Textile decision

The Government of India’s decision to refer to the Tariff Commission the question of fixing fair prices of cotton textiles should be welcomed inasmuch as this question has been causing much heartburn to the Government as well as to the trade and industry. It is true that the prices of certain varieties of cloth recorded a sharp rise following the scarcity of indigenous supply of raw materials and the consequent fall in production. This unloosed an uproar resulting in the industry accepting the voluntary ceiling of cloth prices, which has been operating for two months. However, the Government does not seem to be happy about the results and has been demanding a further cut in prices in view of the new crop arrivals. The Tariff Commission has been asked to undertake a comprehensive inquiry into the cost of production of various representative types of cloth and yarn and the fair ex-mill prices thereof. The Commission will also have to report on the capital structure, the investments and the fair returns thereon, bearing in mind the need for continuous rehabilitation and modernisation of the industry. The Commission is also expected to devise methods for effecting suitable adjustments from time to time of the fair ex-mill prices so as to allow for major fluctuations in the prices of raw cotton and other elements of cost of production. The trade is disgruntled at the moment over the margin of 15 per cent over the ex-mill prices fixed at the retail level. Therefore, the Commission has also to go into the cost of distribution. The Commission will be faced with an arduous task as there are numerous varieties of cloth and the cost of production varies from unit to unit depending on the size of the undertaking and the type of machinery used. And as the industry’s profits are generally low the Commission will have to see that the textile industry is able to stand on its own legs while implementing the urgently required rehabilitation programme. It must be remembered that unless the industry is given the freedom to nationalise and expand, production costs cannot be expected to come down. Hence the need to ensure reasonable profits to the industry. As was expected, the price stamping system has not worked in the interests of the consumers. It is therefore to be hoped that the inquiry will provide the Government with an opportunity not only to enlighten itself but also to correct its attitude towards the industry and the trade. The inquiry may take more than six months and it is hoped that the Commission’s recommendations will put an end to all uncertainties which surround the cotton textile industry.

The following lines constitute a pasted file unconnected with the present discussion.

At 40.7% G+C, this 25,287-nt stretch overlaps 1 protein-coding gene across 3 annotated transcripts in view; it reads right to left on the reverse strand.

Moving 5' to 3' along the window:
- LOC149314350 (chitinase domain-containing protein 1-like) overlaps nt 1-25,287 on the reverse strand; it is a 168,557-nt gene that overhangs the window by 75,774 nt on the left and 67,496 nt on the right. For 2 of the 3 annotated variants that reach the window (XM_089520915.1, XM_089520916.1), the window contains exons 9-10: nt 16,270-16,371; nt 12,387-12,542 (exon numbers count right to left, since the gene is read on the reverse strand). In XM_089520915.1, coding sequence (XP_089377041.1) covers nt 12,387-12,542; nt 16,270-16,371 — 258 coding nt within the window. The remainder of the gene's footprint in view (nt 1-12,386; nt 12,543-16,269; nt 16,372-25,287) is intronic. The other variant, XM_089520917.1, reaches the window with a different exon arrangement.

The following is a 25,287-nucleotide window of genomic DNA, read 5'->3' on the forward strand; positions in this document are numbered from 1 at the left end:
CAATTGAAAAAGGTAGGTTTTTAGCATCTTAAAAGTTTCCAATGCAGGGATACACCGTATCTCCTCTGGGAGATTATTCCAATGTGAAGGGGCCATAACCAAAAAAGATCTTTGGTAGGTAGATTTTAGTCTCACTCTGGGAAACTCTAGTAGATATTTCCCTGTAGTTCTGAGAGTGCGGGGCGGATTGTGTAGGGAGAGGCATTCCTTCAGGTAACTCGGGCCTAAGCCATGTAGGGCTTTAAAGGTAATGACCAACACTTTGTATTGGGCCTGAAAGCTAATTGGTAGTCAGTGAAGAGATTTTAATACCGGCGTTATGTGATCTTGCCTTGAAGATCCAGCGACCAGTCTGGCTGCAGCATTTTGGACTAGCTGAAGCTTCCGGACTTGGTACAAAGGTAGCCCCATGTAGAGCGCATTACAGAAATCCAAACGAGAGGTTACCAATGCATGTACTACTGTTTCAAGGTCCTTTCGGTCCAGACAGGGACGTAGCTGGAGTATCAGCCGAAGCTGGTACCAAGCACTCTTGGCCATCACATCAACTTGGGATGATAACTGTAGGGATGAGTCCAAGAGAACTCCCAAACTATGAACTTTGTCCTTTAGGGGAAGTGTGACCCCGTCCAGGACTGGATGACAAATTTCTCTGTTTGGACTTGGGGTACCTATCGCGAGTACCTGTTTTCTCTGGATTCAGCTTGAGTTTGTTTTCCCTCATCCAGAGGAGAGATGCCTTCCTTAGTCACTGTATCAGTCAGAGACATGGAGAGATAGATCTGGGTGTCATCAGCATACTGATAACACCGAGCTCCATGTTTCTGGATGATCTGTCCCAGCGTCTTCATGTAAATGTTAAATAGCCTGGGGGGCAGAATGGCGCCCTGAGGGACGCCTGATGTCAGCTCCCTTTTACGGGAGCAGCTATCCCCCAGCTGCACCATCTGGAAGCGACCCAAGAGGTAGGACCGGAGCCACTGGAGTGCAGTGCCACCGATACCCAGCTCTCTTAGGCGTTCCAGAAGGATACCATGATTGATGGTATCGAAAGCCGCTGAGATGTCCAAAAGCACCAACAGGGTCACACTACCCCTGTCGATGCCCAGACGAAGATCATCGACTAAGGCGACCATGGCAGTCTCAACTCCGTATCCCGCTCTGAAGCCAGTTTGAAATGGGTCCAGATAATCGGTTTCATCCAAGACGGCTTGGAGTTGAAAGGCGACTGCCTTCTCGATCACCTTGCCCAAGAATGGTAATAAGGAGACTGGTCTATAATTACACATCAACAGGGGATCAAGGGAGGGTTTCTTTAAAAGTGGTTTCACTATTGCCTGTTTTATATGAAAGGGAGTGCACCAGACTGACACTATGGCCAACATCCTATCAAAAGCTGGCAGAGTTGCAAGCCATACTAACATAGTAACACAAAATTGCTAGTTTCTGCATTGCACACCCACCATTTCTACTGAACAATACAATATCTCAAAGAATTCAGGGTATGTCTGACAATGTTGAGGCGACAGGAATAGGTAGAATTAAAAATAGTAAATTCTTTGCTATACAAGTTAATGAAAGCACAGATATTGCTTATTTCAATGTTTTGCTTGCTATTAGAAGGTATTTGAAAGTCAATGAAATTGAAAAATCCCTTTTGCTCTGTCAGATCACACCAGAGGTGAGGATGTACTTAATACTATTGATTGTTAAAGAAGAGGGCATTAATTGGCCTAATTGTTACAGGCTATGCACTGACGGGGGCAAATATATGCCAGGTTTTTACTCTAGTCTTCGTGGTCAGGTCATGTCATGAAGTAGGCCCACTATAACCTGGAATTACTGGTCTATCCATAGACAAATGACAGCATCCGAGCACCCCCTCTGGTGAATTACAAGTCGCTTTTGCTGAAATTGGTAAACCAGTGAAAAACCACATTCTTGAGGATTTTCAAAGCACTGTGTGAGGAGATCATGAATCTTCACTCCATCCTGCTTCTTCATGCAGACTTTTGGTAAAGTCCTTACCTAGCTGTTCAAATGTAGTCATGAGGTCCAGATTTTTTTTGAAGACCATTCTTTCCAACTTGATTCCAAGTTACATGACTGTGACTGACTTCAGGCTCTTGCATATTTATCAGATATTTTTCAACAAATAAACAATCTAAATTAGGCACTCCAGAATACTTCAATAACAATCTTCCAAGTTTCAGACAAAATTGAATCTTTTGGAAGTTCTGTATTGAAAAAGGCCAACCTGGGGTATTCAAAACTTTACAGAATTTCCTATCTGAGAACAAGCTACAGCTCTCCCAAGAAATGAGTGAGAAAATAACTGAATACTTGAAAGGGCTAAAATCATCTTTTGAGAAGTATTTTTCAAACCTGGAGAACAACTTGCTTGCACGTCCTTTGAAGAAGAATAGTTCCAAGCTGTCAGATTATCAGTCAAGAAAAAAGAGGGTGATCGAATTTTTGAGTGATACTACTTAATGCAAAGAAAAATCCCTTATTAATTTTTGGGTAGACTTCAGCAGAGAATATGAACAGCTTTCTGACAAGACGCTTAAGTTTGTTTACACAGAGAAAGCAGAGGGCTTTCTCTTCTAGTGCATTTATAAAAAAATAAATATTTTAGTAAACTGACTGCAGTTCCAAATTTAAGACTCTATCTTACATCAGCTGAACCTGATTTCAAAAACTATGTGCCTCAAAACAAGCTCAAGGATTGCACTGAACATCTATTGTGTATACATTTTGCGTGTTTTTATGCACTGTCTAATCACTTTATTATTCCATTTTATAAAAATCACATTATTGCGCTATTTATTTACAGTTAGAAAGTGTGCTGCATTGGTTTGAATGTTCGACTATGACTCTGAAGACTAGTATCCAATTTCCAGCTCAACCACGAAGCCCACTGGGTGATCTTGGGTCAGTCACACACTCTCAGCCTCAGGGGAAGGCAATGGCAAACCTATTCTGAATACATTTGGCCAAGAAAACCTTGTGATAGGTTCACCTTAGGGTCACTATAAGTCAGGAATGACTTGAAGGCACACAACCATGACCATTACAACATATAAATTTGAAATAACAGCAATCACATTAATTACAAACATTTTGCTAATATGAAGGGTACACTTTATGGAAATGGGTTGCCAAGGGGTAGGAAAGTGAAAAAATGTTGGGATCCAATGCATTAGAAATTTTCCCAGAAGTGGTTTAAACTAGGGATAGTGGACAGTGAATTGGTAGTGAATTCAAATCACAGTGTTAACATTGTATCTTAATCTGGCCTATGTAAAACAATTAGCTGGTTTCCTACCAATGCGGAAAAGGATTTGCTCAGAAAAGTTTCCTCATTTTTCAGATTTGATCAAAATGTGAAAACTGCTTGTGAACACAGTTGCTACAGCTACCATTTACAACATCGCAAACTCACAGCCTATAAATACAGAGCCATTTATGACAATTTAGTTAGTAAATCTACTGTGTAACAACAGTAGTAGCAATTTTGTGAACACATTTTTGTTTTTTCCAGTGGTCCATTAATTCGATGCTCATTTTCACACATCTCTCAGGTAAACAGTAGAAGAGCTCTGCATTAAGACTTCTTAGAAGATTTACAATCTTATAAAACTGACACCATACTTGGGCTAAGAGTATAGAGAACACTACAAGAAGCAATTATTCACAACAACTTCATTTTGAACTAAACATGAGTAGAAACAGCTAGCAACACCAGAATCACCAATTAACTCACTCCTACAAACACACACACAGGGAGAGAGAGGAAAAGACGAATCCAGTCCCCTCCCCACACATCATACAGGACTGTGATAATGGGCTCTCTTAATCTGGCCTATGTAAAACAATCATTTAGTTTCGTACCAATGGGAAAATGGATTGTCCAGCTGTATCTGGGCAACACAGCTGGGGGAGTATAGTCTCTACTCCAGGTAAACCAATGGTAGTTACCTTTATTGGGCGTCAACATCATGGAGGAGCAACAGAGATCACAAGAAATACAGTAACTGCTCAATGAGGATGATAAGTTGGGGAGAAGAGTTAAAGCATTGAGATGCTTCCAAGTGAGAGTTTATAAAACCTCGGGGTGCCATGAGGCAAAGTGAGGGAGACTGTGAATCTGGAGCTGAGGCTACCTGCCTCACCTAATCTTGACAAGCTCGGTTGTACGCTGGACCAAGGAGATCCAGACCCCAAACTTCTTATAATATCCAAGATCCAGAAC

9th December 1960

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